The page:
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This summer's prolonged barrage of blockbusters with extensive toy tie-ins—Spider-Man 3, Pirates 3, Transformers, etc—provides parents with an unprecedented opportunity to divert an unhealthy chunk of their discretionary income to Hollywood, as any trip to the multiplex must be immediately followed by one to the WalMart toy aisle, lest this generation of savvy youngsters report their miserly guardians to Child Protective Services for their neglect. Today's LAT looks at the competition to see which studio/manufacturer combination can extort the most money from families with their pirate-themed televisions, robot-concealing trucks, or splooge-launching Spider-guns (now with spiral-squirting action!), offering up a brief encounter with a local dad who's losing his battle with the wallet-plundering, merchandising menace:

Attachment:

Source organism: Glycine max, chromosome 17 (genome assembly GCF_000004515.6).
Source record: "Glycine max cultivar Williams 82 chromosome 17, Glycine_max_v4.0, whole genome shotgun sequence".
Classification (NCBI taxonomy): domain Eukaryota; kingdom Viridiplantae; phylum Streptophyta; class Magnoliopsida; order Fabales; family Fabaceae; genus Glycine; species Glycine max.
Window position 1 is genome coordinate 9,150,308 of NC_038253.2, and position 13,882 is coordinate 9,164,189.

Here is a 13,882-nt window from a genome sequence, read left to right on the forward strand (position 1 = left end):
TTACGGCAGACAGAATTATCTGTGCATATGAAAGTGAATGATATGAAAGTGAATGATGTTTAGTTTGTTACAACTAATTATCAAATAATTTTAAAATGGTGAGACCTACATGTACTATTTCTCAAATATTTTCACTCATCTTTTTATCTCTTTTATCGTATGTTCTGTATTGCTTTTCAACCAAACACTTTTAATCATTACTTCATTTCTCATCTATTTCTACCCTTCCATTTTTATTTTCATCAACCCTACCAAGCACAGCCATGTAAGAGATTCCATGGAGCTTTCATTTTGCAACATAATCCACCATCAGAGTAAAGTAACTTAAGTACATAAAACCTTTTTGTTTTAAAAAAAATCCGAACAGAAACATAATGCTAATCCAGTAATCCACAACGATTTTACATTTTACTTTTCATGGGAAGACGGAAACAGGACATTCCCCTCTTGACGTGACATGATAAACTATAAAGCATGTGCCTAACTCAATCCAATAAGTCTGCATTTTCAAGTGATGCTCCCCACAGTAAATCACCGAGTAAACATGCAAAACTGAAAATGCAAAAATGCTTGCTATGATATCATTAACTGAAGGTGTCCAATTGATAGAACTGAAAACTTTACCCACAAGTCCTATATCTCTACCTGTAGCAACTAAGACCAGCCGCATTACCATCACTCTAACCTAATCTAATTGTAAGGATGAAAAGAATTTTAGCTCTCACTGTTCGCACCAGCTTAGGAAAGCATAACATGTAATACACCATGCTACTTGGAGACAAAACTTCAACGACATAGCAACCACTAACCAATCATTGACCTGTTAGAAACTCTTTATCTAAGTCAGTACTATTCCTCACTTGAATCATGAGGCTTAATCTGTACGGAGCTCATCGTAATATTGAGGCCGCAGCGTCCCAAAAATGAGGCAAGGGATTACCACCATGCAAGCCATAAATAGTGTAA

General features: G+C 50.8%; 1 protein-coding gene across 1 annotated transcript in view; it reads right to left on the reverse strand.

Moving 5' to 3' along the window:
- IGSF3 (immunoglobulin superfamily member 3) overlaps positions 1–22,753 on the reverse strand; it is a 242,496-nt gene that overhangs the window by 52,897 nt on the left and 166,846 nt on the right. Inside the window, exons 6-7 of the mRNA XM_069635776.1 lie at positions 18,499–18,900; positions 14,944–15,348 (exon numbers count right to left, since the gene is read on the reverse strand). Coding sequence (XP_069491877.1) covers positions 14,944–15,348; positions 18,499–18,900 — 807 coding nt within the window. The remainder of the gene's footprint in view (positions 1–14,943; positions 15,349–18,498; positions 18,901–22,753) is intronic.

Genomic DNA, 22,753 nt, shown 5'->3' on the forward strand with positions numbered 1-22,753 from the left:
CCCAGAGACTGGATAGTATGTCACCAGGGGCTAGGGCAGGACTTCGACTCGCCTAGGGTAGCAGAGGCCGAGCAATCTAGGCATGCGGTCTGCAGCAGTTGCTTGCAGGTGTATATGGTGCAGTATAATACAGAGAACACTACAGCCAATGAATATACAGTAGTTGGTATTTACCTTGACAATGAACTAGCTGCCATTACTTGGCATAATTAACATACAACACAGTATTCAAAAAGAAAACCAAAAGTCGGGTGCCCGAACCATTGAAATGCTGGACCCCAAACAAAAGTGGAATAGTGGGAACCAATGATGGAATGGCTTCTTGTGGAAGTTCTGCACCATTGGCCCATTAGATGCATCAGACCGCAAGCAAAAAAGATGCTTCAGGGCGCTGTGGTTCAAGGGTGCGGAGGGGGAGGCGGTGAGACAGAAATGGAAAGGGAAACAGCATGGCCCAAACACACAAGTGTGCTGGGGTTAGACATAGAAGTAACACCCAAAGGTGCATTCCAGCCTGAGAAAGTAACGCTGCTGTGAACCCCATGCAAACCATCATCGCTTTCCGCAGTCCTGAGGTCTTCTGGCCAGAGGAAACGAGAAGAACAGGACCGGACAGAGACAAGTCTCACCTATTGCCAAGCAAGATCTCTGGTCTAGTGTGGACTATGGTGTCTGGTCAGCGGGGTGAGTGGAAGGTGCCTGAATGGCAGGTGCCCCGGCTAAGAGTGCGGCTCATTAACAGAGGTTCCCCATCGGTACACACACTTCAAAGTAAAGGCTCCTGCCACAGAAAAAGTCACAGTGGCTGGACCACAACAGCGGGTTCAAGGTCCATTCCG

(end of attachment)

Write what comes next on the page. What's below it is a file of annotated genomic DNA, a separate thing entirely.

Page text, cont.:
Hasbro hopes it can count on people like Juan Reynoso to make that profit a reality.

Wearing a "First National Bank of Dad" T-shirt, Reynoso ran into a Target store recently on an "emergency diaper run" only to get stuck in the toy aisle.

Reynoso's 4-year-old, Matthew, scored Chick Hicks, the only missing piece in his collection of dozens of car toys from last summer's hit, "Cars."

Reynoso said his younger boy was crazy about "Cars." He owns the DVD and has seen the movie over and over. An unemployed truck driver, Reynoso ended up buying his 7-year-old son, Gabriel, a "Spider-Man 3" Venom action figure for $15.

His older boy has seen "Spider-Man 3" and Reynoso said he was looking forward to taking Gabriel to "Transformers" after seeing the promotional trailer on the Internet.

Before leaving Target, Reynoso had promised Gabriel the Spider-Man Versus Venom figure — also $15. "We'll come back later for that," he said as he walked down the aisle with his cart full.

Don't despair, true believers, for there is a happy, Hollywood ending for this story: After a disapproving shake of the head from a Target employee wearing a Spider-Man 3 vest, the loving father not only picked up that second action figure, but realized that he had mistakenly chosen a pack of diapers with no movie co-branding. He quickly returned to the baby section to fill his shopping cart with product from Huggies' Baby Spidey line, a choice that would ensure that his youngest child wouldn't miss out on the promotional fun the rest of his family would soon enjoy.